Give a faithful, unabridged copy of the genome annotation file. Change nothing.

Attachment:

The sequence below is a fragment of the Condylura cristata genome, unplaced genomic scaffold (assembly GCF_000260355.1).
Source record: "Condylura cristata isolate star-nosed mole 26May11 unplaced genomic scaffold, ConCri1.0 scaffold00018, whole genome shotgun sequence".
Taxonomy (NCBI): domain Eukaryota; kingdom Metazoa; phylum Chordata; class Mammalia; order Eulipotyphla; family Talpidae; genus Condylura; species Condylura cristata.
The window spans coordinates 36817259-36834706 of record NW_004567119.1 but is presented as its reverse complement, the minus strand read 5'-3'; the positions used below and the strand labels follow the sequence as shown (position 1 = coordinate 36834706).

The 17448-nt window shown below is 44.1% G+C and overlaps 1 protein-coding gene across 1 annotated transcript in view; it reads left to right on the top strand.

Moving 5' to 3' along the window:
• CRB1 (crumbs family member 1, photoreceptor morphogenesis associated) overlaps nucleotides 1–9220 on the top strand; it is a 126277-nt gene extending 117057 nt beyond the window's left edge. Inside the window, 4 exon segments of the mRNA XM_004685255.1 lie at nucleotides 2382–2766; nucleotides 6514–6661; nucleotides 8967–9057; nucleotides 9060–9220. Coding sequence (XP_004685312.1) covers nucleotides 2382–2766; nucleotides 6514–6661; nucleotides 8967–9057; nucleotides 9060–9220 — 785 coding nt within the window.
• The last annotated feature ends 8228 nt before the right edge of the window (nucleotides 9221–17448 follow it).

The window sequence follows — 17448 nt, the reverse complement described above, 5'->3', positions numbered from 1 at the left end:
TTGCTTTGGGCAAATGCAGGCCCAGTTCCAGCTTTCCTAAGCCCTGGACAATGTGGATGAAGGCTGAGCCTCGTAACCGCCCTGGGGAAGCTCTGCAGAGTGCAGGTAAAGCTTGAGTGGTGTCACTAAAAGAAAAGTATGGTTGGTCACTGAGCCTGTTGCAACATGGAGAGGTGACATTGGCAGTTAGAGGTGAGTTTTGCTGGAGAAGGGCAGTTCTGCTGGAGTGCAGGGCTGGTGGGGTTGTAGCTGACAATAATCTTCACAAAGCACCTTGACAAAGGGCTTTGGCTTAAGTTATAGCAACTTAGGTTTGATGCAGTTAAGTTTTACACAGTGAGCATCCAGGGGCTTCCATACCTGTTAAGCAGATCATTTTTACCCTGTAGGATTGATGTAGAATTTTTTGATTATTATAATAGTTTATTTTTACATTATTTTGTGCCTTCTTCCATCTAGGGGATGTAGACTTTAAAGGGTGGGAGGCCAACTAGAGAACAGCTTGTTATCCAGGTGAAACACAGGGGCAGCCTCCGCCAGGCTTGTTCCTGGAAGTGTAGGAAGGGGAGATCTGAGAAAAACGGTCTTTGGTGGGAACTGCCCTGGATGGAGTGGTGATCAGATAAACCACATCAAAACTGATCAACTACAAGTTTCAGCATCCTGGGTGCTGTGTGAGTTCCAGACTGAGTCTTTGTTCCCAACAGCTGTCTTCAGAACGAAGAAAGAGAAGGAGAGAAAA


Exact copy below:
The sequence below is a fragment of the Condylura cristata genome, unplaced genomic scaffold (assembly GCF_000260355.1).
Source record: "Condylura cristata isolate star-nosed mole 26May11 unplaced genomic scaffold, ConCri1.0 scaffold00018, whole genome shotgun sequence".
Taxonomy (NCBI): domain Eukaryota; kingdom Metazoa; phylum Chordata; class Mammalia; order Eulipotyphla; family Talpidae; genus Condylura; species Condylura cristata.
The window spans coordinates 36817259-36834706 of record NW_004567119.1 but is presented as its reverse complement, the minus strand read 5'-3'; the positions used below and the strand labels follow the sequence as shown (position 1 = coordinate 36834706).

The 17448-nt window shown below is 44.1% G+C and overlaps 1 protein-coding gene across 1 annotated transcript in view; it reads left to right on the top strand.

Moving 5' to 3' along the window:
• CRB1 (crumbs family member 1, photoreceptor morphogenesis associated) overlaps nucleotides 1–9220 on the top strand; it is a 126277-nt gene extending 117057 nt beyond the window's left edge. Inside the window, 4 exon segments of the mRNA XM_004685255.1 lie at nucleotides 2382–2766; nucleotides 6514–6661; nucleotides 8967–9057; nucleotides 9060–9220. Coding sequence (XP_004685312.1) covers nucleotides 2382–2766; nucleotides 6514–6661; nucleotides 8967–9057; nucleotides 9060–9220 — 785 coding nt within the window.
• The last annotated feature ends 8228 nt before the right edge of the window (nucleotides 9221–17448 follow it).

The window sequence follows — 17448 nt, the reverse complement described above, 5'->3', positions numbered from 1 at the left end:
TTGCTTTGGGCAAATGCAGGCCCAGTTCCAGCTTTCCTAAGCCCTGGACAATGTGGATGAAGGCTGAGCCTCGTAACCGCCCTGGGGAAGCTCTGCAGAGTGCAGGTAAAGCTTGAGTGGTGTCACTAAAAGAAAAGTATGGTTGGTCACTGAGCCTGTTGCAACATGGAGAGGTGACATTGGCAGTTAGAGGTGAGTTTTGCTGGAGAAGGGCAGTTCTGCTGGAGTGCAGGGCTGGTGGGGTTGTAGCTGACAATAATCTTCACAAAGCACCTTGACAAAGGGCTTTGGCTTAAGTTATAGCAACTTAGGTTTGATGCAGTTAAGTTTTACACAGTGAGCATCCAGGGGCTTCCATACCTGTTAAGCAGATCATTTTTACCCTGTAGGATTGATGTAGAATTTTTTGATTATTATAATAGTTTATTTTTACATTATTTTGTGCCTTCTTCCATCTAGGGGATGTAGACTTTAAAGGGTGGGAGGCCAACTAGAGAACAGCTTGTTATCCAGGTGAAACACAGGGGCAGCCTCCGCCAGGCTTGTTCCTGGAAGTGTAGGAAGGGGAGATCTGAGAAAAACGGTCTTTGGTGGGAACTGCCCTGGATGGAGTGGTGATCAGATAAACCACATCAAAACTGATCAACTACAAGTTTCAGCATCCTGGGTGCTGTGTGAGTTCCAGACTGAGTCTTTGTTCCCAACAGCTGTCTTCAGAACGAAGAAAGAGAAGGAGAGAAAA